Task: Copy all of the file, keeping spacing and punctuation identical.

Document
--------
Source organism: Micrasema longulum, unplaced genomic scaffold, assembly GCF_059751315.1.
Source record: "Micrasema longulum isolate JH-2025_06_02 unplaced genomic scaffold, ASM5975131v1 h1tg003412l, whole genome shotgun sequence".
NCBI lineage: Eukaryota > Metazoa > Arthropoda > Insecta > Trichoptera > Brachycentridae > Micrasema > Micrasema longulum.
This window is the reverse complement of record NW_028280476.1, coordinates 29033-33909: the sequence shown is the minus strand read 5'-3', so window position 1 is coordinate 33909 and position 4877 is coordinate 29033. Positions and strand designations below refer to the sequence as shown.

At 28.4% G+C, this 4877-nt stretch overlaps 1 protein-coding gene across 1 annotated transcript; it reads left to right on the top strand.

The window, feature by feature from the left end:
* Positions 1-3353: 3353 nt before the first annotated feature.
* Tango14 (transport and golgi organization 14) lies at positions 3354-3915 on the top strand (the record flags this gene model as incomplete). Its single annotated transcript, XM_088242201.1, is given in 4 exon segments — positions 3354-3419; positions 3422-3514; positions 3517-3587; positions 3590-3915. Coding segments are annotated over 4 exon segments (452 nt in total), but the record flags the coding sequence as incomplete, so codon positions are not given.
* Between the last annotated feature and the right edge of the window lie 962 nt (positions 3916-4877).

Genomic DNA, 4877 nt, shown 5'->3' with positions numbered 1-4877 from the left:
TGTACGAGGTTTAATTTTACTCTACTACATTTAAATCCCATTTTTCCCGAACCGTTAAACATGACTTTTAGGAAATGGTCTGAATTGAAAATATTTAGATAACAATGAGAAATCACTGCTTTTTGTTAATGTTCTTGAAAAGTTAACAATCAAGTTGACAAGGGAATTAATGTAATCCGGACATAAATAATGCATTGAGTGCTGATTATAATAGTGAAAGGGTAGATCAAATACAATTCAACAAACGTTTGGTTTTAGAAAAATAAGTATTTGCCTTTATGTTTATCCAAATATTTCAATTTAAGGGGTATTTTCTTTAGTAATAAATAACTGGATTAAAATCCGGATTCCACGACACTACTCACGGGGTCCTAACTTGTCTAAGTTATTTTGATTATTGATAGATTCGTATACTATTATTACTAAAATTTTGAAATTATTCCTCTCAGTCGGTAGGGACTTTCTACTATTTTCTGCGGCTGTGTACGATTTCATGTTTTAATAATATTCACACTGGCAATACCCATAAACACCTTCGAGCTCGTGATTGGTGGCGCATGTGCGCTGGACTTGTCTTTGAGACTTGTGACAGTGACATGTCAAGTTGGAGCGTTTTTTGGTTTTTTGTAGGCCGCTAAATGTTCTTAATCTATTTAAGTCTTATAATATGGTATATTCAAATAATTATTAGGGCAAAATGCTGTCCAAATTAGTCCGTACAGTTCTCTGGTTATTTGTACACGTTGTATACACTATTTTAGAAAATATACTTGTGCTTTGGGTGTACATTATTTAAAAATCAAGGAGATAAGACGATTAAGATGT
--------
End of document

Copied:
Source organism: Micrasema longulum, unplaced genomic scaffold, assembly GCF_059751315.1.
Source record: "Micrasema longulum isolate JH-2025_06_02 unplaced genomic scaffold, ASM5975131v1 h1tg003412l, whole genome shotgun sequence".
NCBI lineage: Eukaryota > Metazoa > Arthropoda > Insecta > Trichoptera > Brachycentridae > Micrasema > Micrasema longulum.
This window is the reverse complement of record NW_028280476.1, coordinates 29033-33909: the sequence shown is the minus strand read 5'-3', so window position 1 is coordinate 33909 and position 4877 is coordinate 29033. Positions and strand designations below refer to the sequence as shown.

At 28.4% G+C, this 4877-nt stretch overlaps 1 protein-coding gene across 1 annotated transcript; it reads left to right on the top strand.

The window, feature by feature from the left end:
* Positions 1-3353: 3353 nt before the first annotated feature.
* Tango14 (transport and golgi organization 14) lies at positions 3354-3915 on the top strand (the record flags this gene model as incomplete). Its single annotated transcript, XM_088242201.1, is given in 4 exon segments — positions 3354-3419; positions 3422-3514; positions 3517-3587; positions 3590-3915. Coding segments are annotated over 4 exon segments (452 nt in total), but the record flags the coding sequence as incomplete, so codon positions are not given.
* Between the last annotated feature and the right edge of the window lie 962 nt (positions 3916-4877).

Genomic DNA, 4877 nt, shown 5'->3' with positions numbered 1-4877 from the left:
TGTACGAGGTTTAATTTTACTCTACTACATTTAAATCCCATTTTTCCCGAACCGTTAAACATGACTTTTAGGAAATGGTCTGAATTGAAAATATTTAGATAACAATGAGAAATCACTGCTTTTTGTTAATGTTCTTGAAAAGTTAACAATCAAGTTGACAAGGGAATTAATGTAATCCGGACATAAATAATGCATTGAGTGCTGATTATAATAGTGAAAGGGTAGATCAAATACAATTCAACAAACGTTTGGTTTTAGAAAAATAAGTATTTGCCTTTATGTTTATCCAAATATTTCAATTTAAGGGGTATTTTCTTTAGTAATAAATAACTGGATTAAAATCCGGATTCCACGACACTACTCACGGGGTCCTAACTTGTCTAAGTTATTTTGATTATTGATAGATTCGTATACTATTATTACTAAAATTTTGAAATTATTCCTCTCAGTCGGTAGGGACTTTCTACTATTTTCTGCGGCTGTGTACGATTTCATGTTTTAATAATATTCACACTGGCAATACCCATAAACACCTTCGAGCTCGTGATTGGTGGCGCATGTGCGCTGGACTTGTCTTTGAGACTTGTGACAGTGACATGTCAAGTTGGAGCGTTTTTTGGTTTTTTGTAGGCCGCTAAATGTTCTTAATCTATTTAAGTCTTATAATATGGTATATTCAAATAATTATTAGGGCAAAATGCTGTCCAAATTAGTCCGTACAGTTCTCTGGTTATTTGTACACGTTGTATACACTATTTTAGAAAATATACTTGTGCTTTGGGTGTACATTATTTAAAAATCAAGGAGATAAGACGATTAAGATGT